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A First-Time Lead Author Shares Her Thoughts on Getting Published

July 1, 2010

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By Alisa Kim

“There’s no great writing, only great rewriting,” said U.S. Supreme Court Justice Louis Brandeis. Jessica Jordão, a PhD student training in the labs of Dr. Isabelle Aubert and Dr. Kullervo Hynynen, director of imaging at Sunnybrook Research Institute, learned this lesson firsthand with the recent publication of her paper. After numerous revisions and back-and-forth sessions with reviewers, the paper—on which she is the first author—was accepted and published last month in PLoS ONE, an online journal of the California-based Public Library of Science. “For Jessica, this first paper is a great achievement,” says Aubert. “It represents close to three years of work from beginning to end. This publication represents her official authorship ‘birth date’—an important milestone in Jessica’s career.”

Between her research, coursework and planning a spring wedding, it has been a busy year for Jordão. Here, she reveals what she discovered about the process of getting a paper published, including what to expect next time.

What is your background and research focus?

I took biochemistry as an undergraduate student at the University of Waterloo. I started in a master’s program at the department of laboratory medicine and pathobiology at U of T, and last summer I transferred to the PhD program. The focus of my thesis is on the use of ultrasound technology to deliver a therapeutic agent to the brain in a preclinical model of Alzheimer’s disease.

When did you find out your paper was accepted and what was your reaction?

I found out around mid-April that it was accepted. I was really excited, and it felt so good because it took a lot of work to get that paper out. I worked so hard on this—going to conferences and presenting it— and we went through so many drafts of the paper. It was such a great feeling to finally have it published and out there for people to read.

Was there anything you found surprising?

I didn’t expect reviewers to sometimes be as negative as they are. Sometimes they give constructive feedback, but it can sound harsh and negative. I think people who’ve been doing this for a long time get used to it. Over time I may grow a thicker skin. I know every single criticism helped improve the paper, but the negative tone of the reviewers was sometimes hard to take.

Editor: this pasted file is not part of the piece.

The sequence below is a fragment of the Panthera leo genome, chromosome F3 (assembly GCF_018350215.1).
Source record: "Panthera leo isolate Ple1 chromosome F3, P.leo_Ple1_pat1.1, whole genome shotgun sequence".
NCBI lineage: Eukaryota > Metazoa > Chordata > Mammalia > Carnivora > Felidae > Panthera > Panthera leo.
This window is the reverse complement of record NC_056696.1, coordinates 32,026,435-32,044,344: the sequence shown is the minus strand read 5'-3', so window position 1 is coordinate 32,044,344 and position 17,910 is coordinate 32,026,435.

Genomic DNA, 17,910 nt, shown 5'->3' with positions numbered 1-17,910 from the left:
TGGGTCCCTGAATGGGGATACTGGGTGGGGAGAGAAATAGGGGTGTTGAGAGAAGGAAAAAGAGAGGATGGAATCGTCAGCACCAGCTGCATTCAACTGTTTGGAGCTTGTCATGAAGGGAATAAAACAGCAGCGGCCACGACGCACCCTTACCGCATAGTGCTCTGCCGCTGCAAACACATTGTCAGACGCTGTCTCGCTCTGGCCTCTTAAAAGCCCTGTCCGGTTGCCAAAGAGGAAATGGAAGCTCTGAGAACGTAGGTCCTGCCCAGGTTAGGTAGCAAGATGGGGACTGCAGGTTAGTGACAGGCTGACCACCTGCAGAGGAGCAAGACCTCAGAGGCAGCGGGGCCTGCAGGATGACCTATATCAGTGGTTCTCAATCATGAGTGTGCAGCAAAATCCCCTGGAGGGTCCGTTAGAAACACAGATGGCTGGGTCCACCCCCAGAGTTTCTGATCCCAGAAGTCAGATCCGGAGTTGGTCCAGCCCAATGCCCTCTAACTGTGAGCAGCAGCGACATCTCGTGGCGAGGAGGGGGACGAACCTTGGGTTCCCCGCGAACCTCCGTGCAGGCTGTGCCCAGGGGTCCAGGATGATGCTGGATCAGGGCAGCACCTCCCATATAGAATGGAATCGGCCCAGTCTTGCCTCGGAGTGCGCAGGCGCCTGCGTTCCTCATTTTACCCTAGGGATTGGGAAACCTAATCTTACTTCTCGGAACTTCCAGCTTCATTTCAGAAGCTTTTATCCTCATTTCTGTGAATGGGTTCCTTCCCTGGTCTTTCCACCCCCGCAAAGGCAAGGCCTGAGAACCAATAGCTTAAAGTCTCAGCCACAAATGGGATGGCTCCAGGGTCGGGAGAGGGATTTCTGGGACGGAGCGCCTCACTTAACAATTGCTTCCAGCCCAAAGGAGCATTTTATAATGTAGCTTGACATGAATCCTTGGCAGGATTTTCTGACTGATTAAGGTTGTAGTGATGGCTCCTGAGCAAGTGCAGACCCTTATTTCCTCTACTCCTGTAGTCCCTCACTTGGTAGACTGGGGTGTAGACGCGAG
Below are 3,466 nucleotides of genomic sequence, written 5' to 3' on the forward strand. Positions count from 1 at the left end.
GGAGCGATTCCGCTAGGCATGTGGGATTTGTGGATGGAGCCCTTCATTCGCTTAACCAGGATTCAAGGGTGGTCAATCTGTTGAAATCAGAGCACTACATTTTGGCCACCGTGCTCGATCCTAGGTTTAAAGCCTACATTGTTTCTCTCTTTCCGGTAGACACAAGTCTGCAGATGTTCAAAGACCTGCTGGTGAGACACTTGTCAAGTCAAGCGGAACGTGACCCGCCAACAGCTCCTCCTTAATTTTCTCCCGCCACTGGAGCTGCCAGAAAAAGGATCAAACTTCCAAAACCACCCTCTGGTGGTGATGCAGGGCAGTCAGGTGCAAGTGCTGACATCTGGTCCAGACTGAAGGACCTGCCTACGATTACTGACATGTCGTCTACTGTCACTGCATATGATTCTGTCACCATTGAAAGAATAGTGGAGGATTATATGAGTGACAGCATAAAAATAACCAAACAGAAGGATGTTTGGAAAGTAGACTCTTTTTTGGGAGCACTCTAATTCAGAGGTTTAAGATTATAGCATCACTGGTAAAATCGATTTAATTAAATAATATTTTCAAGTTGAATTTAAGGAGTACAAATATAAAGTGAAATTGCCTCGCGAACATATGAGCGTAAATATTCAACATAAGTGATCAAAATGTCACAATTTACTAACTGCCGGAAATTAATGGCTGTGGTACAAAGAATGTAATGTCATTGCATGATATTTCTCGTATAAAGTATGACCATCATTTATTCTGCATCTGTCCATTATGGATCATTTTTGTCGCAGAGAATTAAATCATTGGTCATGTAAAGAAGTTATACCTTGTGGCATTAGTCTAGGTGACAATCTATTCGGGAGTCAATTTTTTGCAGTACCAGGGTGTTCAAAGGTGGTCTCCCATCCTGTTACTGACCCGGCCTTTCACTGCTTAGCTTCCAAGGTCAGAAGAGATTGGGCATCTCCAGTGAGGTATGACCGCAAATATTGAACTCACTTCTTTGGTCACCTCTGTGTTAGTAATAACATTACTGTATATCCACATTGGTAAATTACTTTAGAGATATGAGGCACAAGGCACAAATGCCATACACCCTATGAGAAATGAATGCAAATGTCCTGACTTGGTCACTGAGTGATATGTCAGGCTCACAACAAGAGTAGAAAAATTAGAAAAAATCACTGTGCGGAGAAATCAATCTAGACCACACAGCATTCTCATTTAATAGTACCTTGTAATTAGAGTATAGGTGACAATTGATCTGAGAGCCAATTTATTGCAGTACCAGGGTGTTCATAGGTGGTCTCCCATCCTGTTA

Did you receive any guidance from your supervisors?

Both my supervisors strongly feel that as a first author I should be in charge of writing the first draft of the paper and involved in the whole process. Dr. Aubert made sure that I was the one to submit the paper—filling out the online forms and clicking the “send” button. I relied on their expertise a lot [for things like] where to submit and how to write the paper. Even though I’ve read papers, when you go to write your own paper sometimes it’s hard because you spend so much time focusing closely on the project; it’s hard to step back and tell your story appropriately to your audience.

What did you learn about the process?

[Dr. Aubert] always says if you want to achieve something big, aim bigger. Also, when you’re building your paper, you should start with figures that represent the main experimental findings because they tell your story. Write around these figures. Draw the most important conclusion, then go back and introduce the work accordingly.

Is there anything you wish you had known beforehand?

Start writing earlier. The process can be longer than you originally anticipate it to be. Writing once was not so bad, but what followed was tedious. There were revisions and waiting for [the reviewers] to get back to us. We were refining the details of the figures and rewriting until it was concise. And wording is always so important; you have to make sure everything is clear.